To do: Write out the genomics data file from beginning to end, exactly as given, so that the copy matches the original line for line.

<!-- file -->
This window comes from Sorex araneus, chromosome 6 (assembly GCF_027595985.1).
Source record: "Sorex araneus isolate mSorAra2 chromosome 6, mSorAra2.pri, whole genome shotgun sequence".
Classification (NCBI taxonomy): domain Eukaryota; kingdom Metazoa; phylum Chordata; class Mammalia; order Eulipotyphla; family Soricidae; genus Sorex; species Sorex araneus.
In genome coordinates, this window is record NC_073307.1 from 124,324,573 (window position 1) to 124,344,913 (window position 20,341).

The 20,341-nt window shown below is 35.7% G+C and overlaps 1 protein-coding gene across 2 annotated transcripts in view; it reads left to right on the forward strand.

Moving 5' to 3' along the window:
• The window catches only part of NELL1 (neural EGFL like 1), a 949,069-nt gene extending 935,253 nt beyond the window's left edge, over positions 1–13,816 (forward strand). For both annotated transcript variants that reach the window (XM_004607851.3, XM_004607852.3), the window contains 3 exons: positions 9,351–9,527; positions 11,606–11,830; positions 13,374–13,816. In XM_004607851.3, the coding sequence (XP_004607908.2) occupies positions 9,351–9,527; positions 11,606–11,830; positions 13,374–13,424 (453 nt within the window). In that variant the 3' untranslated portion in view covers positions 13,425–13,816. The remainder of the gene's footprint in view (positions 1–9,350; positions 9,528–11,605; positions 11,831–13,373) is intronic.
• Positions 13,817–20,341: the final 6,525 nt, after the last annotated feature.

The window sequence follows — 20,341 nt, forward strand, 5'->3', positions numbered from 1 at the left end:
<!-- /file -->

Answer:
This window comes from Sorex araneus, chromosome 6 (assembly GCF_027595985.1).
Source record: "Sorex araneus isolate mSorAra2 chromosome 6, mSorAra2.pri, whole genome shotgun sequence".
Classification (NCBI taxonomy): domain Eukaryota; kingdom Metazoa; phylum Chordata; class Mammalia; order Eulipotyphla; family Soricidae; genus Sorex; species Sorex araneus.
In genome coordinates, this window is record NC_073307.1 from 124,324,573 (window position 1) to 124,344,913 (window position 20,341).

The 20,341-nt window shown below is 35.7% G+C and overlaps 1 protein-coding gene across 2 annotated transcripts in view; it reads left to right on the forward strand.

Moving 5' to 3' along the window:
• The window catches only part of NELL1 (neural EGFL like 1), a 949,069-nt gene extending 935,253 nt beyond the window's left edge, over positions 1–13,816 (forward strand). For both annotated transcript variants that reach the window (XM_004607851.3, XM_004607852.3), the window contains 3 exons: positions 9,351–9,527; positions 11,606–11,830; positions 13,374–13,816. In XM_004607851.3, the coding sequence (XP_004607908.2) occupies positions 9,351–9,527; positions 11,606–11,830; positions 13,374–13,424 (453 nt within the window). In that variant the 3' untranslated portion in view covers positions 13,425–13,816. The remainder of the gene's footprint in view (positions 1–9,350; positions 9,528–11,605; positions 11,831–13,373) is intronic.
• Positions 13,817–20,341: the final 6,525 nt, after the last annotated feature.

The window sequence follows — 20,341 nt, forward strand, 5'->3', positions numbered from 1 at the left end: